In library world we’re always talking about movies that are based on books because to us, that’s one way to get traction with non-readers. LOOK! THEY MADE IT INTO A MOVIE! Nevermind that they cut out whole sections of the book, or mashed characters together to make it “better,” or changed the book entirely (nope, not looking at how they’re taking a 42 page paperback “auxillary” book and turning it into at least two movies and a rumored third). But what about those movies that come out with a different media base altogether? Below I’ve pulled together upcoming movies based off of games, toys, and other media that may capture our tweens’ and teens’ interest.
MAX STEEL: Already dying at the box office, poor Max was a really iffy proposition to begin with. The movie rights were originally owned by Paramount, then picked up by Mattel who owns the rights to the action figures. You might have hazy recollections of good ol’ Max on TV in cartoon versions, but his movie time will be sadly short.
TROLLS: Coming to theaters November 4, these are not your trolls from yesteryear. Voiced by Justin Timberlake and Anna Kendrick, they sing and dance and need to save their brethren from the Bergren. Already spawning a MAC and Betsy Johnson line, expect lots of singing and glitter from your tweens and young teens in your future. Embrace it or run as your temperament may dictate.
Program tie-ins could be decorating your own troll, creating your own troll character, glitter crafts, or other things in similar veins.
ASSASSIN’S CREED: Based on the extremely popular game franchise from Ubisoft, coming to theaters December 21 to battle it out the week after Star Wars: Rogue One hits. Through a revolutionary genetic technology, Callum unlocks his genetic memories and discovers he’s descended from a 15th century secret society known as the Assassins, and using this technology tries to take on the Templars in present day.
Program tie-ins could be running Assassin’s Creed co-op game tournaments, assassin training camps (similar to ninja or Jedi camps), self-defense training, or genealogy researching.
NOTE: This movie has issues with casting. In the game Callum is shown as being Spanish and his ancestor is definitely Spanish. In the movie, Callum is being played by Michael Fassbender, who is not. There is NO indication in the trailers or in casting notes that when Fassbender goes back to his 15th century ancestor that there is another actor who plays the character. That is problematic from my point of view.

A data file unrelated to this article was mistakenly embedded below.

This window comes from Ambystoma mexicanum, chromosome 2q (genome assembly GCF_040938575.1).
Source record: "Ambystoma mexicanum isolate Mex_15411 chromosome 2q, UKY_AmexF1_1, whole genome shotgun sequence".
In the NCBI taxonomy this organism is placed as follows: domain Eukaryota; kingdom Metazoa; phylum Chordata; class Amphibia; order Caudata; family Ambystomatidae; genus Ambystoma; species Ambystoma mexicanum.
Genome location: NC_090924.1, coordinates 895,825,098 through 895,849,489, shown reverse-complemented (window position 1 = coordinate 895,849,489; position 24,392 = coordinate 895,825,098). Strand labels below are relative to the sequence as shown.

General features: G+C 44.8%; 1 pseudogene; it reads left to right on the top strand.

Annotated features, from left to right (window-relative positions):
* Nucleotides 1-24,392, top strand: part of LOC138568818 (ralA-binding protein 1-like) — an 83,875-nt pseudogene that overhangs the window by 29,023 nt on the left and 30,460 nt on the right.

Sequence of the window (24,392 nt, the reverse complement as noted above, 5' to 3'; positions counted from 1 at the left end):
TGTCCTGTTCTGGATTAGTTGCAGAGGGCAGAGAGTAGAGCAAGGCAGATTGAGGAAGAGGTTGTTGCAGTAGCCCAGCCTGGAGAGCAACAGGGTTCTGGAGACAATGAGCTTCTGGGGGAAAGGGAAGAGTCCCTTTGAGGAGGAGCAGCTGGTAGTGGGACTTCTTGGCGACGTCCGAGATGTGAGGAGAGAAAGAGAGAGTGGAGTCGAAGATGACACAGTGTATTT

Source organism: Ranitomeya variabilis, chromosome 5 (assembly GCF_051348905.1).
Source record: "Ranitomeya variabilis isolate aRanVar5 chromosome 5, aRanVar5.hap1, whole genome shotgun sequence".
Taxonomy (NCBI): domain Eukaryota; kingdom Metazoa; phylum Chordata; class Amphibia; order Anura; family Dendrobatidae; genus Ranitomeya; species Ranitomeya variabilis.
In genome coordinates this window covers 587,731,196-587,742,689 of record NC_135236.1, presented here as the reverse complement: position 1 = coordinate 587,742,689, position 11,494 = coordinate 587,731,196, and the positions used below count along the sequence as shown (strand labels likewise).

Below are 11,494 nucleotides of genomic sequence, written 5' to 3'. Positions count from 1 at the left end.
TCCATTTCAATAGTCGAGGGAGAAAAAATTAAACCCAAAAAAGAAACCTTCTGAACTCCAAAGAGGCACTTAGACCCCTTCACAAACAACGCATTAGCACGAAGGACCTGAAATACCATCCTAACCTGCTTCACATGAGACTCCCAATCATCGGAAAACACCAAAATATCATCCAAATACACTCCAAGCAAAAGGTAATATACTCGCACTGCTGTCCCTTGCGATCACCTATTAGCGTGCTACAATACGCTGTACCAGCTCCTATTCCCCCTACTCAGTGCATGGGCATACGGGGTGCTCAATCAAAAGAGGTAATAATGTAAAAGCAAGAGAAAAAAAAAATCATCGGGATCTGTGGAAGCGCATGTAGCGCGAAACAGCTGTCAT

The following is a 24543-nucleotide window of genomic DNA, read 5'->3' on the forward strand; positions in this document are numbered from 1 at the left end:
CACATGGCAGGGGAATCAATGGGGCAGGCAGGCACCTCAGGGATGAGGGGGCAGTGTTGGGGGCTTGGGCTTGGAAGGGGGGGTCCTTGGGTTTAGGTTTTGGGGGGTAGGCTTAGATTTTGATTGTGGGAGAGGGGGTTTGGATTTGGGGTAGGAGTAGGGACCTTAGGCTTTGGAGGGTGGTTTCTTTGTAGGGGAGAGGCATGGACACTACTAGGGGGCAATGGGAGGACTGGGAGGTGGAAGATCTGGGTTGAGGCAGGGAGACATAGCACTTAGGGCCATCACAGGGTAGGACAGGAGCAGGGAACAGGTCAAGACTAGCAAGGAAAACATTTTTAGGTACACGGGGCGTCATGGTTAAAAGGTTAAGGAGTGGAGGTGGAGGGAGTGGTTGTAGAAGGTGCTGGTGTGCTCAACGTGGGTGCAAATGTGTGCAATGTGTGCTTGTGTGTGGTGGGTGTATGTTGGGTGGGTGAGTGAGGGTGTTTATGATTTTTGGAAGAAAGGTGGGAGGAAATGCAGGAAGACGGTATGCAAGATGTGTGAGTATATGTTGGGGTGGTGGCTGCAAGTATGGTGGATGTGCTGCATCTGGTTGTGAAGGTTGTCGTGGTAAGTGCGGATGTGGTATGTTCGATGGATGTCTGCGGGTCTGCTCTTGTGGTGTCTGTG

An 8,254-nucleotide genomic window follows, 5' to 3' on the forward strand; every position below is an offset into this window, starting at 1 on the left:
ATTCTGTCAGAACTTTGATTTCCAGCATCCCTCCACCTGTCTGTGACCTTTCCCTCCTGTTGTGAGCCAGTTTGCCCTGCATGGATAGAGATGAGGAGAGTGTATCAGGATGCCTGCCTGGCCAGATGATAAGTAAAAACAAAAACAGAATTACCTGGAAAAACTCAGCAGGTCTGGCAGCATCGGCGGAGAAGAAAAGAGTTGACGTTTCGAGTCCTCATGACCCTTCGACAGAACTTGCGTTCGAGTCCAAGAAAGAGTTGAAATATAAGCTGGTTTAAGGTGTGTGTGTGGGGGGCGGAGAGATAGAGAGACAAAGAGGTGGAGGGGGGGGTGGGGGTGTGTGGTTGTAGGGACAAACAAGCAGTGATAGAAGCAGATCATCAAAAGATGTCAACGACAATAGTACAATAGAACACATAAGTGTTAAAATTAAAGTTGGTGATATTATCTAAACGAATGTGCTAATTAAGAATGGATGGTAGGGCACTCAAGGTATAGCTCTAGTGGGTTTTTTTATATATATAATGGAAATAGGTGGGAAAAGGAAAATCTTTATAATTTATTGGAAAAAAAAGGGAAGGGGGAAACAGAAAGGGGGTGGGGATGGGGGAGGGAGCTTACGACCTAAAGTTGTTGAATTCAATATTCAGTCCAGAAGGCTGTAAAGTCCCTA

RESIDENT EVIL: THE FINAL CHAPTER In what they say really, really IS the final chapter, Alice is battling the evil Umbrella Corporation back at Hive Headquarters to ring in the new year, scheduled for release on January 27, 2017. When we last left, we thought that Alice and company had finally finished off everything and she was the final survivor. Nope, it’s never that easy, right?
Program tie-ins are any and all zombie programs that you can think of, including how to survive a zombie invasion, calling in zombie corps, and zombie make-up tutorials.
LEGO BATMAN THE MOVIE: Flying onto screens in February 2017 is a more-than-welcome type of superhero, LEGO Batman. When Joker takes over Gotham, the rapping Dark Knight must start working with a new commissioner and a certain orphan in order to save the day. But will he welcome the changes in his life? Even teens will crack a smile over LEGO Batman’s antics.
Program tie-ins must include breaking out LEGOs and creating your own Batcave, Batgear, Batmobile, and any other Bat-equipment your tweens and teens can think of, and putting them on display. Bring out the video game consoles and get out the LEGO games — no one will tell if you plug in the cheat codes so everyone lives, just this once.
POWER RANGERS (2017): No, you are not seeing things. The Power Rangers are back, with the tag line “Together we are more.” Gone are the giant stiff suits and overdubbing, and in their place is an actual CGI budget and Elizabeth Banks (Effie Trinket, The Hunger Games series) as Rita Repulsa. Saban, the studio who gave us the Power Rangers, has had them in continuous production since their inception over 20 years ago. This incarnation has five ordinary high school kids in Angel Grove having to band together to save their town (and the world) from alien destruction after being chosen to be the Power Rangers. Based on the reception of this movie, there might be as many as 7 Power Ranger movies coming to a theater in the years to come.
Program tie-ins can include self-defense classes, martial arts demonstrations, and other types of showcases, as well as technology workshops based off the suits.
NOTE: I would be cautious about showing old TV episodes or cartoons of Power Rangers unless you contact Nickelodeon or Saban directly, because as of October 19, 2016, none of the episodes or movies were covered under Movie Licensing USA.